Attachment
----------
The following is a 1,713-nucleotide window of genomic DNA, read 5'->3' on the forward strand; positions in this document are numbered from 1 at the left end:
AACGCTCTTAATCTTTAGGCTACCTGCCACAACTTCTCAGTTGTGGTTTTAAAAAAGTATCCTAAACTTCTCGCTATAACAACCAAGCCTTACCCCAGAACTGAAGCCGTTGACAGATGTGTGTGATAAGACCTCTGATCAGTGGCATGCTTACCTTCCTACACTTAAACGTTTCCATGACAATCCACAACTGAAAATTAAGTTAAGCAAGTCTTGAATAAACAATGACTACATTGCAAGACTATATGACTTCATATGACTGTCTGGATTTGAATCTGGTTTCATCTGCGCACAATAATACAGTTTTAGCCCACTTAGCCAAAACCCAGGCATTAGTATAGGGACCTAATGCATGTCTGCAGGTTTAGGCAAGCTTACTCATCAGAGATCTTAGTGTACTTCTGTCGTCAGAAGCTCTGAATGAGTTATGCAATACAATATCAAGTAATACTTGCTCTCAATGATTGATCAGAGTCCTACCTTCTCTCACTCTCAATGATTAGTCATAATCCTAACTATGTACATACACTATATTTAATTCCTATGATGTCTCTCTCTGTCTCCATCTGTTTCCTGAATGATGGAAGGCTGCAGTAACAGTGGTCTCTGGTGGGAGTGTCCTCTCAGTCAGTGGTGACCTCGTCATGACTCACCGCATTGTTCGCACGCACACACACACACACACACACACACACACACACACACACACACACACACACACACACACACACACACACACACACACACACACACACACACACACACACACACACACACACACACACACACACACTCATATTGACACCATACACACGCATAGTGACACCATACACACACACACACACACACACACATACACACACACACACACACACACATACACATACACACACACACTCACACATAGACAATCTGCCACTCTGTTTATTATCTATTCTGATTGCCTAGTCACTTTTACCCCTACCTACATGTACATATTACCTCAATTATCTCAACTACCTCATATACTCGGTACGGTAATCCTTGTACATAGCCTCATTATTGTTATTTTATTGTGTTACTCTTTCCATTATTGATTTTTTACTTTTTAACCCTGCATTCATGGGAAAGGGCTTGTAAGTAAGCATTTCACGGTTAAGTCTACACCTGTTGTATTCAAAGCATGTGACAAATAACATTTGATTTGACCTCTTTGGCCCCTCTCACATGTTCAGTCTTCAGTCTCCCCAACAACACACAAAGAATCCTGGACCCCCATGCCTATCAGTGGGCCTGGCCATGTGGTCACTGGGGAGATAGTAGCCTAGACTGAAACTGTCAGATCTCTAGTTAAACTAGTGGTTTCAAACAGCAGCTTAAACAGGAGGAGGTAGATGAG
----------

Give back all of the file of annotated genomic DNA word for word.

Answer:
The following is a 1,713-nucleotide window of genomic DNA, read 5'->3' on the forward strand; positions in this document are numbered from 1 at the left end:
AACGCTCTTAATCTTTAGGCTACCTGCCACAACTTCTCAGTTGTGGTTTTAAAAAAGTATCCTAAACTTCTCGCTATAACAACCAAGCCTTACCCCAGAACTGAAGCCGTTGACAGATGTGTGTGATAAGACCTCTGATCAGTGGCATGCTTACCTTCCTACACTTAAACGTTTCCATGACAATCCACAACTGAAAATTAAGTTAAGCAAGTCTTGAATAAACAATGACTACATTGCAAGACTATATGACTTCATATGACTGTCTGGATTTGAATCTGGTTTCATCTGCGCACAATAATACAGTTTTAGCCCACTTAGCCAAAACCCAGGCATTAGTATAGGGACCTAATGCATGTCTGCAGGTTTAGGCAAGCTTACTCATCAGAGATCTTAGTGTACTTCTGTCGTCAGAAGCTCTGAATGAGTTATGCAATACAATATCAAGTAATACTTGCTCTCAATGATTGATCAGAGTCCTACCTTCTCTCACTCTCAATGATTAGTCATAATCCTAACTATGTACATACACTATATTTAATTCCTATGATGTCTCTCTCTGTCTCCATCTGTTTCCTGAATGATGGAAGGCTGCAGTAACAGTGGTCTCTGGTGGGAGTGTCCTCTCAGTCAGTGGTGACCTCGTCATGACTCACCGCATTGTTCGCACGCACACACACACACACACACACACACACACACACACACACACACACACACACACACACACACACACACACACACACACACACACACACACACACACACACACACACACACACACACACACACACACTCATATTGACACCATACACACGCATAGTGACACCATACACACACACACACACACACACACATACACACACACACACACACACACATACACATACACACACACACTCACACATAGACAATCTGCCACTCTGTTTATTATCTATTCTGATTGCCTAGTCACTTTTACCCCTACCTACATGTACATATTACCTCAATTATCTCAACTACCTCATATACTCGGTACGGTAATCCTTGTACATAGCCTCATTATTGTTATTTTATTGTGTTACTCTTTCCATTATTGATTTTTTACTTTTTAACCCTGCATTCATGGGAAAGGGCTTGTAAGTAAGCATTTCACGGTTAAGTCTACACCTGTTGTATTCAAAGCATGTGACAAATAACATTTGATTTGACCTCTTTGGCCCCTCTCACATGTTCAGTCTTCAGTCTCCCCAACAACACACAAAGAATCCTGGACCCCCATGCCTATCAGTGGGCCTGGCCATGTGGTCACTGGGGAGATAGTAGCCTAGACTGAAACTGTCAGATCTCTAGTTAAACTAGTGGTTTCAAACAGCAGCTTAAACAGGAGGAGGTAGATGAG